Named a World Heritage Site by UNESCO, Asmara is a fascinating city. Located 7628 feet above sea level, this former capital of Eritrea during the Italian colonization has preserved many relics of that era: Bar Vittoria, where even the keys of the cash register are still labeled in Italian lira; the fabulous Cinema Impero; the Farmacia Centrale; or the Fiat Tagliero building, a service station complete with a pair of giant wings of reinforced concrete... In late 2018, five Italian steam engines, built between the 1910 and 1930, were still operating on the Asmara–Nefasit line, which runs through amazing mountain landscapes.
In January 2017, I arrived in Bago, Myanmar, formerly Burma, just in time to watch the blessing ceremony of three steam locomotives. This was an important celebration, as the engines were being put back into service after this type of locomotive had been retired in 2008. The platform was decorated with baskets of flowers and fruit, and candles were lit in the cars. Five Buddhist monks prayed for over two hours. Perhaps it was thanks to these prayers that everything went well the following days: after ten years, the railway workers let their muscle memory take over!
Sri Lanka (2018)
The Sri Lanka Railways manage a railway network of nearly 1000 miles, distinguished by its wide gauge (1.676 mm). Since the network has remained unchanged since the country’s independence, this open-air museum is the only example in the world of Victorian-era wide gauge railway still in its original state!
The construction of the first railroad line linking the port of Colombo and the city of Kandy (Central Province), the site of intensive tea and coffee production, began in 1845. The Ceylon Government Railways worked relentlessly, sacrificing many lives to the harsh working conditions in an impenetrable jungle where railway corridors were often cut through rock. Finally, the first train pulled into the Kandy station in April 1867.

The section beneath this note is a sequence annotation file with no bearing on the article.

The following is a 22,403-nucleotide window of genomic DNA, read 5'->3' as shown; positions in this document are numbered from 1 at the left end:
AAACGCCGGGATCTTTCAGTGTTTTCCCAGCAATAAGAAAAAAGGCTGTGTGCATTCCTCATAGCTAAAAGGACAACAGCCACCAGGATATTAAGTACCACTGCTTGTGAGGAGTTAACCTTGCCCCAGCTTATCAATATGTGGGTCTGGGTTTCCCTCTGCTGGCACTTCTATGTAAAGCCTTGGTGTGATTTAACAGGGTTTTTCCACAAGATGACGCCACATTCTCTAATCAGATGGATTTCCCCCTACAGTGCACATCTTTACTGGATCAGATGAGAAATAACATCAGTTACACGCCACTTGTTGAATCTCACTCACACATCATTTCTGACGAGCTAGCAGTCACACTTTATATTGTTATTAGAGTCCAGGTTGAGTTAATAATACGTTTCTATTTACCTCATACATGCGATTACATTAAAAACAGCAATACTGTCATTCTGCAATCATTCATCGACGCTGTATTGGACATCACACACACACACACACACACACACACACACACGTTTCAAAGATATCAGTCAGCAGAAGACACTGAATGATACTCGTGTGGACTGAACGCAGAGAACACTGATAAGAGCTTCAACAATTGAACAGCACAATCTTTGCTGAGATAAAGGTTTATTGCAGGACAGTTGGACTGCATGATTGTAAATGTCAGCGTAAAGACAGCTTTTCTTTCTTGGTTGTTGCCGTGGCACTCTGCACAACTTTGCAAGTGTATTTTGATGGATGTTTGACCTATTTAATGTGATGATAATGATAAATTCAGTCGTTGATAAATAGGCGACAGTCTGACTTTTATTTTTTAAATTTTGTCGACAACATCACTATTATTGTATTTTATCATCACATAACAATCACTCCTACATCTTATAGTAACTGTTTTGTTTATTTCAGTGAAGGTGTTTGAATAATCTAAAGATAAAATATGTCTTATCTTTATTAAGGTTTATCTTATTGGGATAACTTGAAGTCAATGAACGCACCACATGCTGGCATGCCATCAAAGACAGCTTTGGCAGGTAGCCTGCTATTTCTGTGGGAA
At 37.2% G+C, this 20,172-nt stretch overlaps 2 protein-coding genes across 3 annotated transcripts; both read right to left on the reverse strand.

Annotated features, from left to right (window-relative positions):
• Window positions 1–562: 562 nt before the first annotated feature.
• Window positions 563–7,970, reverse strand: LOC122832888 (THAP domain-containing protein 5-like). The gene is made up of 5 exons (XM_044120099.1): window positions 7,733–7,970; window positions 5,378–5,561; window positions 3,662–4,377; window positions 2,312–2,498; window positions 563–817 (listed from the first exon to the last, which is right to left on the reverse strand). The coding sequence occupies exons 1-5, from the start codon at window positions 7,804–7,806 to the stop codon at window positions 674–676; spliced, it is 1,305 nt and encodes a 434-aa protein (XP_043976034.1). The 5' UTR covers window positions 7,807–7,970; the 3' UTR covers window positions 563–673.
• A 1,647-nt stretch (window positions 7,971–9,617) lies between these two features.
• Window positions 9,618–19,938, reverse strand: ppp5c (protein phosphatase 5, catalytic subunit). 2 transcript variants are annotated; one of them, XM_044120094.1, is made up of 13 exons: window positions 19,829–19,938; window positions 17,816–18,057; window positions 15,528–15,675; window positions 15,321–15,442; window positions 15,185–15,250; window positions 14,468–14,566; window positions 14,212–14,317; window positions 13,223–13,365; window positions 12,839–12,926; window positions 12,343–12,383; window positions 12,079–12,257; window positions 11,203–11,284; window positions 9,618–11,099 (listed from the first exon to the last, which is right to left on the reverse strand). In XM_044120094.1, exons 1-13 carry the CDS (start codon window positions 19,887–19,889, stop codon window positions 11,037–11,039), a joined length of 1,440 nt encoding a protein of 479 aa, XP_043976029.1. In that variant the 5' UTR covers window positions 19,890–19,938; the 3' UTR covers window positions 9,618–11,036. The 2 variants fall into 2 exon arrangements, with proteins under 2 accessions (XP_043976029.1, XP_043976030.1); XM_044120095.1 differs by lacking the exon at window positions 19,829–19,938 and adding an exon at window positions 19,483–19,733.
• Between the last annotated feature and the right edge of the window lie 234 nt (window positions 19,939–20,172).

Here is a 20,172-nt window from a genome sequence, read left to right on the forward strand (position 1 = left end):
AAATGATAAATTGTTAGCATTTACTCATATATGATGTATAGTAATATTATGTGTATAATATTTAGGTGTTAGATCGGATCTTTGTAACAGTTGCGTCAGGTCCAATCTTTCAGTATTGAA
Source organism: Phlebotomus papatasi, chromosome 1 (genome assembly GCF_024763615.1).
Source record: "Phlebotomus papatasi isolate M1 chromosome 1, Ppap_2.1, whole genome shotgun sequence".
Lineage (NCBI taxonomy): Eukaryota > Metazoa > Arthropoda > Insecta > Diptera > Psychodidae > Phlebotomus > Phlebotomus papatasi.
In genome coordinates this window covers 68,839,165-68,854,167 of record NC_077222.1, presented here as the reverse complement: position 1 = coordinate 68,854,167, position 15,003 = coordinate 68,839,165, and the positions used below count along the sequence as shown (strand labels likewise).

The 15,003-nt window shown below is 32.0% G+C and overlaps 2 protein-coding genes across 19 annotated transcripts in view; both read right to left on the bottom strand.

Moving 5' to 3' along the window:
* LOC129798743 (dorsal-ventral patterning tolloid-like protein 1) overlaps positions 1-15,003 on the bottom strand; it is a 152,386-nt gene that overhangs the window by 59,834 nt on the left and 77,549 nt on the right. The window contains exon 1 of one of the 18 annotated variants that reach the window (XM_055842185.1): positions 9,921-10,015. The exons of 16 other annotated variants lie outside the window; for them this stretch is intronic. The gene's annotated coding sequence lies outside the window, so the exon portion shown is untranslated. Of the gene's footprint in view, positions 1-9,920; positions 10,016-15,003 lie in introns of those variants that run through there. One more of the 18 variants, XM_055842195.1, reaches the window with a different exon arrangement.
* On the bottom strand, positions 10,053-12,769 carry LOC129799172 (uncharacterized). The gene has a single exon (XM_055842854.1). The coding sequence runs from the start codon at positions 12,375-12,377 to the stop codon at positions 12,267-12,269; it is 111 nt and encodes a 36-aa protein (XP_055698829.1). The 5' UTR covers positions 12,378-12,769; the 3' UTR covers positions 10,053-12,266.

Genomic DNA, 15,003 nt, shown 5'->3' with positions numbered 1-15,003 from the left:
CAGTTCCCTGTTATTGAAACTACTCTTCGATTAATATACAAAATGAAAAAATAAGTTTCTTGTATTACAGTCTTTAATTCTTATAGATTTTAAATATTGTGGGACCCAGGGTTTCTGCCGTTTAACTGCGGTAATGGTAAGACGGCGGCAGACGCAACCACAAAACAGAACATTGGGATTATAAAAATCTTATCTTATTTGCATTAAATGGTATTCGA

The city of Sandaoling, China, is located in the Xinjiang Uygur Autonomous Region. Coal is mined in underground and open-pit mines, making the air difficult to breathe. Buildings, trees, cars... everything is covered with a thin layer of black dust, which clings to clothes and skin. With the help of a “fixer,” I reached Dongbolizhan at dawn and climbed into a freight car where miners from a day shift were warming themselves around a stove. The train gets underway in a freezing wind, pulled by a JS (Jian She) series locomotive, dated to the 1980s. We crossed desolate landscapes devoid of any vegetation or any other form of life and dotted with burning slag heaps letting off fumes. The freezing temperature never get above 32ºF.
Patagonia has haunted my dreams since I was eighteen, having read Bruce Chatwin’s In Patagonia. After my first trip in 1989, I went back in 2019 to photograph the steam trains running on the “Trochita,”or the 750mm narrow-gauge rail built in the early twentieth century and now legendary. The railway operation had ceased after 1992, and only rare trips are organized for tourists. It doesn’t matter, it was a real treat, because everything is like the day it was made: the stations and all the rolling stock have been miraculously preserved! That day, we travelled 79 miles across sumptuous and utterly desolate scenery. We stopped at mile marker 51, at a small train station in the village of Manuel Choique, where I took this picture.